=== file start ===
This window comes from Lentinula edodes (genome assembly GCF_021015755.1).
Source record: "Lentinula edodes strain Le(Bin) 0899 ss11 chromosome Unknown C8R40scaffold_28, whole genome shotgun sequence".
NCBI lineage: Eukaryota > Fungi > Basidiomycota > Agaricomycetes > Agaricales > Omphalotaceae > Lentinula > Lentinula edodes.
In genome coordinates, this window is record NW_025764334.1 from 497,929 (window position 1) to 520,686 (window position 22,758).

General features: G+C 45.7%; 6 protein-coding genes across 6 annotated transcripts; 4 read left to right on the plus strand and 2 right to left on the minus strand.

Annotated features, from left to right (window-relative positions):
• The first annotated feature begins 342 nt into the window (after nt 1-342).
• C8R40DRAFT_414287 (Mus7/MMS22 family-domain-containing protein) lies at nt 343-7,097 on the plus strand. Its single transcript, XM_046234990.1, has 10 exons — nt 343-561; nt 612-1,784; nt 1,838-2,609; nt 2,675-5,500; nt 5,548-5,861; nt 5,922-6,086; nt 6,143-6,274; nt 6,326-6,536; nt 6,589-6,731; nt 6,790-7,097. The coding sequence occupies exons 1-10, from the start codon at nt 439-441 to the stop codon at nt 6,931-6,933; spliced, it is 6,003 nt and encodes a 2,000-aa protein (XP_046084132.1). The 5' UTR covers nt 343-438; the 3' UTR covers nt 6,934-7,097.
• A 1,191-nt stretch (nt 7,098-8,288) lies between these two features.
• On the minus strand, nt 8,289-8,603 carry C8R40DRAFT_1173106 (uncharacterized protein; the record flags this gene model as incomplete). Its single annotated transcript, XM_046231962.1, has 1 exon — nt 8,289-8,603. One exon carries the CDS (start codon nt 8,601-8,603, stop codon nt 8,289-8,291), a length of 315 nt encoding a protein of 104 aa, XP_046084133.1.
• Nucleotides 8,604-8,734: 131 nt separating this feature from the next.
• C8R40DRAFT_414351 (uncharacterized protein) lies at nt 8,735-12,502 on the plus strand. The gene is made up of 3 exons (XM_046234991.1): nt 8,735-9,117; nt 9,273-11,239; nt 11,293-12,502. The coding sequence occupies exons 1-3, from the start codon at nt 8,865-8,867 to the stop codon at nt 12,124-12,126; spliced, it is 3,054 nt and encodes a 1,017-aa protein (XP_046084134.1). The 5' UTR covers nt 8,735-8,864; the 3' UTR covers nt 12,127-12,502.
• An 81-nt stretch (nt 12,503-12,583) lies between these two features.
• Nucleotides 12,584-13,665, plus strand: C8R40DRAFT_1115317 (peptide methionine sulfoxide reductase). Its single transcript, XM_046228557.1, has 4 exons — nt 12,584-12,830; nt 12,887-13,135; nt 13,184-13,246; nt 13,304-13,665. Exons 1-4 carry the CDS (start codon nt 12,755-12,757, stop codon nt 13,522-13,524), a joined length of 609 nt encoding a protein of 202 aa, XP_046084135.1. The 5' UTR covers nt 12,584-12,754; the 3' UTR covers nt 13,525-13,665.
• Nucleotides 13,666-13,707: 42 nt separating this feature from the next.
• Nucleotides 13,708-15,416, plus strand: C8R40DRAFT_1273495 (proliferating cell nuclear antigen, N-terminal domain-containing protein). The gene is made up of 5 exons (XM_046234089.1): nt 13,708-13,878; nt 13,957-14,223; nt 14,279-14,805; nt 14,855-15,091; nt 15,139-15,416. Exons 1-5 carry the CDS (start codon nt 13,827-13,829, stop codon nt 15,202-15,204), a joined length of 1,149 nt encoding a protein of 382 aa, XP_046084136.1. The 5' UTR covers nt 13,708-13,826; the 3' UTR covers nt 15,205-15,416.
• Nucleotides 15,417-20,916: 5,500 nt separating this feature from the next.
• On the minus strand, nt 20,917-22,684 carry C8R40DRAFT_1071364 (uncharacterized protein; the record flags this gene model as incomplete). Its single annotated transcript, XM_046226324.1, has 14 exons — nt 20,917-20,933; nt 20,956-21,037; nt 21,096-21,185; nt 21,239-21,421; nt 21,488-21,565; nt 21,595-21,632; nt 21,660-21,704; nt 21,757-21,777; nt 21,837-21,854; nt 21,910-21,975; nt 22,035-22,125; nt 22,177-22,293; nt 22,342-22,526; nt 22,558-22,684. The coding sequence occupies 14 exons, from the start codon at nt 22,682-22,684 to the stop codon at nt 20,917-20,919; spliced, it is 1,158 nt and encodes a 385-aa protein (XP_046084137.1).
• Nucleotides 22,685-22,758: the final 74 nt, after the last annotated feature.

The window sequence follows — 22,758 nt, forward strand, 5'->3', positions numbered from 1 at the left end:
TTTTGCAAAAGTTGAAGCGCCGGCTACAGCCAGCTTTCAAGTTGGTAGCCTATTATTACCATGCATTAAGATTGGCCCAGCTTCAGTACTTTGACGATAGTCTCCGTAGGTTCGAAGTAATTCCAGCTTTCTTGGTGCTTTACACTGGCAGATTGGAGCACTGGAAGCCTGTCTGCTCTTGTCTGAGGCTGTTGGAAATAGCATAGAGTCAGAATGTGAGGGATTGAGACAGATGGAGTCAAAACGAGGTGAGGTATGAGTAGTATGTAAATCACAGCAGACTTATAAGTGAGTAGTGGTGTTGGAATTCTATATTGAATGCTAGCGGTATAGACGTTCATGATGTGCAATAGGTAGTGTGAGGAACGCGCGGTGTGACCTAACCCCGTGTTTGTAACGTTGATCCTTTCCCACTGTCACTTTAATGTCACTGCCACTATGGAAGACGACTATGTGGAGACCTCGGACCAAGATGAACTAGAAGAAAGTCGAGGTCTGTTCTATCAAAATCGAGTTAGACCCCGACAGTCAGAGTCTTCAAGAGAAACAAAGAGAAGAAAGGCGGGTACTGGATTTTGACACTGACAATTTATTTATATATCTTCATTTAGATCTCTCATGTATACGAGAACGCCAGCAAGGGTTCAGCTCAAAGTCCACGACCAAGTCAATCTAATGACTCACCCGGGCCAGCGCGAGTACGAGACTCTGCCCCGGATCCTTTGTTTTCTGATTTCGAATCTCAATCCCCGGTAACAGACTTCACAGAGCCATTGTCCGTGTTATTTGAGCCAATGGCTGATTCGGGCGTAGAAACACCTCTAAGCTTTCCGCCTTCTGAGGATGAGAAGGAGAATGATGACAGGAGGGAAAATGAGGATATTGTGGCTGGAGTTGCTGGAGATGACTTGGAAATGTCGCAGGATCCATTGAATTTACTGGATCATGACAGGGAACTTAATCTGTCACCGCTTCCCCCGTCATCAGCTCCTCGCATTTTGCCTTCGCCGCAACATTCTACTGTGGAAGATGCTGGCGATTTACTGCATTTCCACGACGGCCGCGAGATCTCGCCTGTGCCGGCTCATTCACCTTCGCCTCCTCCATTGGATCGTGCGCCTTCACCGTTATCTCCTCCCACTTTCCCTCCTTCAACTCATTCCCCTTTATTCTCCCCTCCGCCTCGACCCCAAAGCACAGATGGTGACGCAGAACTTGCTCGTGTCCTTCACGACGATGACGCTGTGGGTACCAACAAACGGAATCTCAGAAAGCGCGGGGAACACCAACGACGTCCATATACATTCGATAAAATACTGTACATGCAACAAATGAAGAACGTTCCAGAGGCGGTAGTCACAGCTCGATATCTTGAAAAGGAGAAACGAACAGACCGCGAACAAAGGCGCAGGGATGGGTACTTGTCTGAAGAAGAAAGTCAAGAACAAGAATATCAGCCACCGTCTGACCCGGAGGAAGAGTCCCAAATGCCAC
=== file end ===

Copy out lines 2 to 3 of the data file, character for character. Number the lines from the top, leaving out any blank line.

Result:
Source record: "Lentinula edodes strain Le(Bin) 0899 ss11 chromosome Unknown C8R40scaffold_28, whole genome shotgun sequence".
NCBI lineage: Eukaryota > Fungi > Basidiomycota > Agaricomycetes > Agaricales > Omphalotaceae > Lentinula > Lentinula edodes.